What Lessons Can Be Learned From The Santa Barbara Shootings?


By my count, the Santa Barbara killings are the sixth mass murders committed by someone with a mental disorder in recent memory. I found myself making the media rounds this week saying much the same thing that I have said after all of these shootings.

I did notice two articles that I felt provided fresh views.

In Why Can’t Doctors Identify Killers? published in the New York Times,  Richard A. Friedman argues that the notion we can stop mass murders by improving our mental health system is a misconception.

“It is a comforting notion, but nothing could be further from the truth,” writes Friedman, who is a professor of clinical psychiatry and the director of psychopharmacology clinic at the Weill Cornell Medical College.

Friedman also cautions against lowering the dangerous criteria for involuntary commitment and argues that drug and alcohol abuse are far better indicators of potential violence than mental illnesses. I disagree with some of his points, but found his article thought-provoking.

Another article worth reading was written by my friend, Dr. Dinah Miller, one of the writers behind the popular blog, Shrink Rap. 

In Distinguishing the Killers Among Us, she recalls a personal story when a fellow high school student revealed that he was planning to kill another student. When he brought a knife to school, she alerted her mother who notified school officials. The boy was removed from class but returned six weeks later. She wasn’t aware of what authorities had said to the boy because he refused to speak to her. After the Santa Barbara killings, Dr. Miller decided to check on her former classmate. She knew that he had graduated from an Ivy League University but learned that today he is earning a six figure salary as a company executive.

“(His) brief period of being a disturbed adolescent did not progress to a life defined by chronic mental illness, and he did not go on to become a violent felon.”

The Elliot Rodger case is especially painful to parents. News reports suggest his parents recognized their son was troubled, got him into treatment and when his writings and statements on social media alarmed them, they called the police to request a “wellness” check. When his statements became even more worrisome, they left immediately to visit him only to be too late.

Armchair quarterbacking is always risky, but here are a few thoughts about this recent shooting.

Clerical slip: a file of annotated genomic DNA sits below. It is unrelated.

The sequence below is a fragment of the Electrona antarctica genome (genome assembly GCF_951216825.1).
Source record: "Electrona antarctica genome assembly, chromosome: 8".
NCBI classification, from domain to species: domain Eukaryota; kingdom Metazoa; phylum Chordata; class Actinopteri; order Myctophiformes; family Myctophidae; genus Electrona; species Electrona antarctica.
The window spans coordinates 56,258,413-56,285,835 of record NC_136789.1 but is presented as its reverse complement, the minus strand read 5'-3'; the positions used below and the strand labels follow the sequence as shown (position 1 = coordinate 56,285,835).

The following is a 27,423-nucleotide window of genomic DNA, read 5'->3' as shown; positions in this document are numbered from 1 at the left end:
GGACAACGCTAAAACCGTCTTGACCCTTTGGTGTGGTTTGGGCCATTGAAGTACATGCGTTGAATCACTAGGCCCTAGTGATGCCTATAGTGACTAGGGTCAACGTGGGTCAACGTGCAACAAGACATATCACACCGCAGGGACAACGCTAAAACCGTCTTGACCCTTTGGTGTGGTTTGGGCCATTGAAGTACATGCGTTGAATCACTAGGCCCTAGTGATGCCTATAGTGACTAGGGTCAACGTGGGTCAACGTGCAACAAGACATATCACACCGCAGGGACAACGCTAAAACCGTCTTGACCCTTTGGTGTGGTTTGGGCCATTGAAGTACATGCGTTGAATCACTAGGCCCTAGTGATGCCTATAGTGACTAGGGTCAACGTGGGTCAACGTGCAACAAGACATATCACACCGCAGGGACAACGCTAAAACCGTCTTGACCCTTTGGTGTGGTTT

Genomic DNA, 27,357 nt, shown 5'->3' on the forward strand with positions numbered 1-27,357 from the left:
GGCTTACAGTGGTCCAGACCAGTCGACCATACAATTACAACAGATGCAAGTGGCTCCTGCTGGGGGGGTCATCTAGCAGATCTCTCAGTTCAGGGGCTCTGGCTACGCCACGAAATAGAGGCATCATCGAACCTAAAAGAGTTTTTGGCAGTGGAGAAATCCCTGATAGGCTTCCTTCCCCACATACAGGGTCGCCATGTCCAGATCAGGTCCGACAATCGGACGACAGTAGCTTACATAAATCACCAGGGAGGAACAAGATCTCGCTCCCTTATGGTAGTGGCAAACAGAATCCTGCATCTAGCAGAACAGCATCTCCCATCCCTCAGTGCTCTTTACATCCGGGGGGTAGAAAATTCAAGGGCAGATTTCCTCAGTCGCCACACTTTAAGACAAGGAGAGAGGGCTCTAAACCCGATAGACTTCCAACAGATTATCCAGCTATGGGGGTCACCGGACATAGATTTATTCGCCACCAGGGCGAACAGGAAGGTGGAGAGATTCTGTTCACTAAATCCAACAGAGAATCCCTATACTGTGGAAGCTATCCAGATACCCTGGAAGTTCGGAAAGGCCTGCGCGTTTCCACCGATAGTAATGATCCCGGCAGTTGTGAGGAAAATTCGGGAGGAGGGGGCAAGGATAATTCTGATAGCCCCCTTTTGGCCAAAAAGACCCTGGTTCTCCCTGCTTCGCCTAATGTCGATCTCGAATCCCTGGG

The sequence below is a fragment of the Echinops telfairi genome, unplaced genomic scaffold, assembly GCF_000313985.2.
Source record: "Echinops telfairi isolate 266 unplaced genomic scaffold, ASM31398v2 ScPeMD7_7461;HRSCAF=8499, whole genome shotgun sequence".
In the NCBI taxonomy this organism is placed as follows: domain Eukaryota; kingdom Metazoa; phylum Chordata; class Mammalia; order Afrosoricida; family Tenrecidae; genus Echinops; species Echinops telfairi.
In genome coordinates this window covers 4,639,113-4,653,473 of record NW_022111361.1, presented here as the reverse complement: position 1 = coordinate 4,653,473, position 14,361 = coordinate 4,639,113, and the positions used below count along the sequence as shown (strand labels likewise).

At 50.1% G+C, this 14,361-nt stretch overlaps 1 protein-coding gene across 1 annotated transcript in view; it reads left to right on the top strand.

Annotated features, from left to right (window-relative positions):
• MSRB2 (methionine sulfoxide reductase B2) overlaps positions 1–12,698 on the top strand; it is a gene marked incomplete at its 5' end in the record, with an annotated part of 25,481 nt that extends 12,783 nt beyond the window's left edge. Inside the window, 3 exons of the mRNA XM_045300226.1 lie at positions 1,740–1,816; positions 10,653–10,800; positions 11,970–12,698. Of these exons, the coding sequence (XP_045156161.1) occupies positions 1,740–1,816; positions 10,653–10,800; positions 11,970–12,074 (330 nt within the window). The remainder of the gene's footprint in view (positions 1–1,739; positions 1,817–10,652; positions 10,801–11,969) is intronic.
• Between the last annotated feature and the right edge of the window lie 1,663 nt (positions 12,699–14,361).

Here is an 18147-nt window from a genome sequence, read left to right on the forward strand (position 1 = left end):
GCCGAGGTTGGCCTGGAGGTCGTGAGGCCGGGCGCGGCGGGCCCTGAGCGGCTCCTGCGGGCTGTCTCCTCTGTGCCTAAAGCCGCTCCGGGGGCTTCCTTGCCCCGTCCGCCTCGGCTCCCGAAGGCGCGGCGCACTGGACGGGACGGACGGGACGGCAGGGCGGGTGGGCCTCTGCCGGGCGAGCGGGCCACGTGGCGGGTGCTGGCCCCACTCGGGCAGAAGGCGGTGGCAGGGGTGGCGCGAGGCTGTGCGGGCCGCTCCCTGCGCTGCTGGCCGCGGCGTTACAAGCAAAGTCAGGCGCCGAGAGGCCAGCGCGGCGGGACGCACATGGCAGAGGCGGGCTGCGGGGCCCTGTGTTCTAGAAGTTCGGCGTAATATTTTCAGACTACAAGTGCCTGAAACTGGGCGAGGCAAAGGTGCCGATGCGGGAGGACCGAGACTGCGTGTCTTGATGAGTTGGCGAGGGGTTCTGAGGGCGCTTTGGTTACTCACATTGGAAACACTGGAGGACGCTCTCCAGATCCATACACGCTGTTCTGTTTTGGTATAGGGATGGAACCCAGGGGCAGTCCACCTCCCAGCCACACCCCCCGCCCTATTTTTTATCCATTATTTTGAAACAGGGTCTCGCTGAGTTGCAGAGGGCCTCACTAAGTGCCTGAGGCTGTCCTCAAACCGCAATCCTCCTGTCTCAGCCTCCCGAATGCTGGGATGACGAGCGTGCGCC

Lesson one: I strongly endorse Crisis Intervention Team Training for the police, but a psychiatrist should have been sent to evaluate Rodger based on his parents’ call and Rodger’s psychiatric history.

Lesson two: Even if a psychiatrist would have found Rodger’s mental condition troubling, little could have been done because he was not posing an immediate danger to himself or others. I’ve written before about the need to re-examine “danger to self or others” as a criteria. Coercion should always be the last step, but we need to find a better criteria for deciding when to use it simply because no one can predict dangerousness.

Lesson three: The reason the police were called is because we do not have viable alternatives. Most emergency rooms are no better equipped to evaluate an individual in crisis than are the police.  We need more crisis stabilization centers, such as those in San Antonio, Texas, and Philadelphia, Pennsylvania, where someone who is experiencing a mental crisis can be evaluated and offered the help that he/she needs.

Lesson four: communication and coordination are crucial. Did anyone bother to contact Rodger’s therapist?  Did anyone listen to why his parents were so alarmed? Were they asked about their son’s past episodes? Too often, parents are marginalized. Not all parents are good parents. But most care about their adult children’s mental health. I’ve heard too many stories from parents who attempted to talk to law enforcement, doctors and therapists only to be dismissed and told that background information about their adult child’s earlier episodes was insignificant. Would the same be said about a heart condition?

Lesson five: it’s all about money. Elliott Rodger came from an affluent family but being wealthy is no guarantee that you will receive meaningful care and treatment. (See lesson one – sending a psychiatrist with first responders would be wonderful, but in most communities getting an appointment to see a psychiatrist can take days, weeks, even months. See lesson three –we need more crisis stabilization centers, but building them takes money.)

I’ve visited dozens of wonderful recovery programs during my trips to every state except Hawaii and Mississippi and have spoken with fabulous advocates who have developed creative ideas about helping people get better, often by involving them in their own recovery.

But until we decide to make mental health care a funding priority, we will continue to pay the price that comes from a badly-fractured, imperfect system.

About the author:

Pete Earley is the bestselling author of such books as The Hot House and Crazy. When he is not spending time with his family, he tours the globe advocating for mental health reform.

Learn more about Pete.